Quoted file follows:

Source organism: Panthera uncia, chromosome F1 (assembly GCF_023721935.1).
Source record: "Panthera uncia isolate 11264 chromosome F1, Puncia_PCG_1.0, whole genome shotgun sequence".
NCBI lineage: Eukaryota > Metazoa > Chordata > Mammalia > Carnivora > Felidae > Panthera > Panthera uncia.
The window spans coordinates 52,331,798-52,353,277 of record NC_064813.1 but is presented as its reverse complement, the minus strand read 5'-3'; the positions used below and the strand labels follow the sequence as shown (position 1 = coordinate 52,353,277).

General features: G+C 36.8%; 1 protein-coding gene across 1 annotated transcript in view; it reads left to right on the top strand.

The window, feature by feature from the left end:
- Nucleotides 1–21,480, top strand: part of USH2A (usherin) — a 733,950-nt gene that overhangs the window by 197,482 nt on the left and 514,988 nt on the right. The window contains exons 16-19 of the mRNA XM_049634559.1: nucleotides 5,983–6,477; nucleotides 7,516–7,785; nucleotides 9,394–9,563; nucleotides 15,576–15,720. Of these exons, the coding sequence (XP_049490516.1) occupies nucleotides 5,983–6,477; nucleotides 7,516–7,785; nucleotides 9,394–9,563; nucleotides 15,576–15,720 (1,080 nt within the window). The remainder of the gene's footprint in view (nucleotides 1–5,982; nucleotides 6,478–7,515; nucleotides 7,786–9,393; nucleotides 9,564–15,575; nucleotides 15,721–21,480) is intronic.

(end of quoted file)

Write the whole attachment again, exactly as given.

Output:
Source organism: Panthera uncia, chromosome F1 (assembly GCF_023721935.1).
Source record: "Panthera uncia isolate 11264 chromosome F1, Puncia_PCG_1.0, whole genome shotgun sequence".
NCBI lineage: Eukaryota > Metazoa > Chordata > Mammalia > Carnivora > Felidae > Panthera > Panthera uncia.
The window spans coordinates 52,331,798-52,353,277 of record NC_064813.1 but is presented as its reverse complement, the minus strand read 5'-3'; the positions used below and the strand labels follow the sequence as shown (position 1 = coordinate 52,353,277).

General features: G+C 36.8%; 1 protein-coding gene across 1 annotated transcript in view; it reads left to right on the top strand.

The window, feature by feature from the left end:
- Nucleotides 1–21,480, top strand: part of USH2A (usherin) — a 733,950-nt gene that overhangs the window by 197,482 nt on the left and 514,988 nt on the right. The window contains exons 16-19 of the mRNA XM_049634559.1: nucleotides 5,983–6,477; nucleotides 7,516–7,785; nucleotides 9,394–9,563; nucleotides 15,576–15,720. Of these exons, the coding sequence (XP_049490516.1) occupies nucleotides 5,983–6,477; nucleotides 7,516–7,785; nucleotides 9,394–9,563; nucleotides 15,576–15,720 (1,080 nt within the window). The remainder of the gene's footprint in view (nucleotides 1–5,982; nucleotides 6,478–7,515; nucleotides 7,786–9,393; nucleotides 9,564–15,575; nucleotides 15,721–21,480) is intronic.